Emma is in a new (and annoying) phase that's I've decided to call "choice panic." Whenever I ask her what she wants for dinner, she hems and haws, finally comes to a decision, and then panics when it comes to be. So for example, if I ask her to choose between macaroni and pizza, she picks the pizza and then cries for lack of the macaroni.
At first I thought this was just some sort of selfishness, but she never ever seemed to want both. She just sort of mourned the loss of the other. At two years old, she already fears the concept of doors closing when others open.
In order to quell this fear of hers, I've started a little method called a "box of choices." Her box of choices is a little glass box full of picture-cutouts of her mainstream choices. There are pictures of her favorite drinks, foods, and television shows. Whenever she needs to make a choice now, she rummages through her box of choices and can physically pull one out. She hands me her choice, but can always see her other choices. They are always within her reach, and once a choice is made, she sees it go back in the box. She learns that just because a choice is made does not mean that the others no longer exist, nor that she can never make that choice again.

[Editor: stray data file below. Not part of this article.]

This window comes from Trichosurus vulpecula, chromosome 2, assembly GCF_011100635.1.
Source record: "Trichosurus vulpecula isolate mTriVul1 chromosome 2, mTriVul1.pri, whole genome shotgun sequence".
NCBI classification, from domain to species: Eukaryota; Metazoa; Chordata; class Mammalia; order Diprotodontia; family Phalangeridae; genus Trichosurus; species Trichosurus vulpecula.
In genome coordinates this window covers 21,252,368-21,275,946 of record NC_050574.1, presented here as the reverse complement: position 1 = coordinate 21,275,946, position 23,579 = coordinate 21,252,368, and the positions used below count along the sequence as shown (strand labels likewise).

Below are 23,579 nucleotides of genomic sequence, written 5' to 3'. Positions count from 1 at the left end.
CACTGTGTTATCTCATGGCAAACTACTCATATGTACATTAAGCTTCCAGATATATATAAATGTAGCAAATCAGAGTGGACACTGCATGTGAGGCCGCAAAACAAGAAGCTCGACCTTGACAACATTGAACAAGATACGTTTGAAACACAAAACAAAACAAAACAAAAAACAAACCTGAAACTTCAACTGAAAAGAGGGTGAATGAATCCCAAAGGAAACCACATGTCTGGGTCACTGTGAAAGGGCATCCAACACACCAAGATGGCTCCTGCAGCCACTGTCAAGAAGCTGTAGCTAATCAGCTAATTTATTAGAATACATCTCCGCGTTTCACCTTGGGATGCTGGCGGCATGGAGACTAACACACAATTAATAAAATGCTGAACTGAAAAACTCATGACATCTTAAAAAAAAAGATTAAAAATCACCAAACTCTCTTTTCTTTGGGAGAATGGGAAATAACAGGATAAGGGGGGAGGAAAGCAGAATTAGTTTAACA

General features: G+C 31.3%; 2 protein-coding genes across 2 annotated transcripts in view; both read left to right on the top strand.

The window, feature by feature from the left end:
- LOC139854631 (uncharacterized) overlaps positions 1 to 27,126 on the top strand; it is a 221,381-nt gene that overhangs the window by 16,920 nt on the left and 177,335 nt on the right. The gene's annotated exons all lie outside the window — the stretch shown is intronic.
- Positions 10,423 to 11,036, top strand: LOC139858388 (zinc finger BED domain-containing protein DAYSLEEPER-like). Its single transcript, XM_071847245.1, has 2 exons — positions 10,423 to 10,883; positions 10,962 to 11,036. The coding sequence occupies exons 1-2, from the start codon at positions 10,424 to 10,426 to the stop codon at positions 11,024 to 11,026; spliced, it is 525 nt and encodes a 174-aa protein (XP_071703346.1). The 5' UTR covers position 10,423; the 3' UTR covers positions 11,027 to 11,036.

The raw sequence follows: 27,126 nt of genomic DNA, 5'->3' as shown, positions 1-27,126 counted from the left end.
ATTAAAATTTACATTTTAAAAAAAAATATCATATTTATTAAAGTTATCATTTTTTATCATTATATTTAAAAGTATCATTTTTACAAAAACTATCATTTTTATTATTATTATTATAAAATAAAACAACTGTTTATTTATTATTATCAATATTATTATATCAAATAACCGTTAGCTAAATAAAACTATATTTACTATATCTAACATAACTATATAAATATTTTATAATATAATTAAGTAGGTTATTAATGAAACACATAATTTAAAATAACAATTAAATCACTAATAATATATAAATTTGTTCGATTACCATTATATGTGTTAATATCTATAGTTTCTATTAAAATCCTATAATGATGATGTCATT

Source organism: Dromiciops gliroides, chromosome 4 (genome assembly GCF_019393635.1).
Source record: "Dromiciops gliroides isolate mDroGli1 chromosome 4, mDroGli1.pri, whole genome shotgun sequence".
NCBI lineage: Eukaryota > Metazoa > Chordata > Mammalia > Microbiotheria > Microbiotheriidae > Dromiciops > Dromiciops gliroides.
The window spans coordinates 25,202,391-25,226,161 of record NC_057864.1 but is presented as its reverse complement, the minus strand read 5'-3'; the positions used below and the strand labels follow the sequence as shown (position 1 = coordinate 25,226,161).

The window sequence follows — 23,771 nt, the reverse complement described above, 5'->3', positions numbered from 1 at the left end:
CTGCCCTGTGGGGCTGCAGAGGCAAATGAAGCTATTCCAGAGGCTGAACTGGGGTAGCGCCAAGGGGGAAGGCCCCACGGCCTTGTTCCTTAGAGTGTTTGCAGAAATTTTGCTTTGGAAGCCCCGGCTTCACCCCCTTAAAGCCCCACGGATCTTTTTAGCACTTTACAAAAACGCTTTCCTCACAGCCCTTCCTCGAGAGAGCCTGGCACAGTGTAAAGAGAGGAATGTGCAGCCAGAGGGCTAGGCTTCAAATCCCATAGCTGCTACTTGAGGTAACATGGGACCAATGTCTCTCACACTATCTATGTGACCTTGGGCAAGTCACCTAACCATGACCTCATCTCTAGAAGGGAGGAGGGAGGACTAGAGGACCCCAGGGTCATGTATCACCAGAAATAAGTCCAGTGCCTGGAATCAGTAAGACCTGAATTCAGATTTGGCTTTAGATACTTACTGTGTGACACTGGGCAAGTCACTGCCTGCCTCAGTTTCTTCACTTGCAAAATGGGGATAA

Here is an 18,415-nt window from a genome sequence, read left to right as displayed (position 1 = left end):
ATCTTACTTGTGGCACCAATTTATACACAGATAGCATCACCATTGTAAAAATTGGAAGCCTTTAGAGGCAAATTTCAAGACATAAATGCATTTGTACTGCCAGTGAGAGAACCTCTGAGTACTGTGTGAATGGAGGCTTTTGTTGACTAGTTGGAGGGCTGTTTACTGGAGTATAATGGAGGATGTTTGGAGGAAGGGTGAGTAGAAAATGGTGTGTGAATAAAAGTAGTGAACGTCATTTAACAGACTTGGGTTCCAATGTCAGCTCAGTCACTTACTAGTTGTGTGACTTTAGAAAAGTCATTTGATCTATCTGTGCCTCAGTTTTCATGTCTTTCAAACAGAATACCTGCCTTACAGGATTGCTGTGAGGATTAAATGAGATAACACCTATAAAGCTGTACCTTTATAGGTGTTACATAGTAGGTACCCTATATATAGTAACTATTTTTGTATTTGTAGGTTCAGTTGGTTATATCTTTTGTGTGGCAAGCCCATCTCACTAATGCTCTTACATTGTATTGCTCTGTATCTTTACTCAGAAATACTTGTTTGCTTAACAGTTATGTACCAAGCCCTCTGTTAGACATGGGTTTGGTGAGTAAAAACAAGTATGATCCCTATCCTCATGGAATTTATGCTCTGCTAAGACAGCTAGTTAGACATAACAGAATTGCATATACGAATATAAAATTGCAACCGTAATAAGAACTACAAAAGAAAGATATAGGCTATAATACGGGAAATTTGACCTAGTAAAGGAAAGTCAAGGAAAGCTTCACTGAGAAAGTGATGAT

I think a lot of us can learn something from this. In these scary times, we often panic when we're forced to make a choice. We think comfort and familiarity equal safety. We forget that the control we enjoy over our lives is merely an illusion. I'm not trying to freak anyone out or be depressing, but tragedy can happen at any time. Illness, car accidents, epiphanies - they threaten us all the time, yet whenever there is a gap in between them, we think we are in control and safe.
Just because the box of choices hasn't been opened in a while, we think it never will.
So how then do we cope? How do we deal with the constant loss of control that looms? We do what Mike is doing. We decide every morning what are thoughts are going to be, what are actions are going to be, and be personifications of hope.
Like Mike, I choose to dream of moving to Bali and living in a commune, becoming an independent opera star, or getting Emma on the next permutation of Star Trek. People often equate instability with irresponsibility, but sometimes instability merely precludes possibility. It's like we're 20 again and can do anything, but with a little more wisdom and a lot more support.
Call me crazy, but I'm excited about where we are. I have no idea where we'll be in a year. We could lose the house, but at least we'll have less to clean! Our box of choices is ever so much larger than Emma's and I'm delighting in rummaging around in it. So when you're faced with an unknown future, remember, everything is always unknown. It's all in how you face it.
"I guess it comes down to a simple choice really. Get busy living...or get busy dying."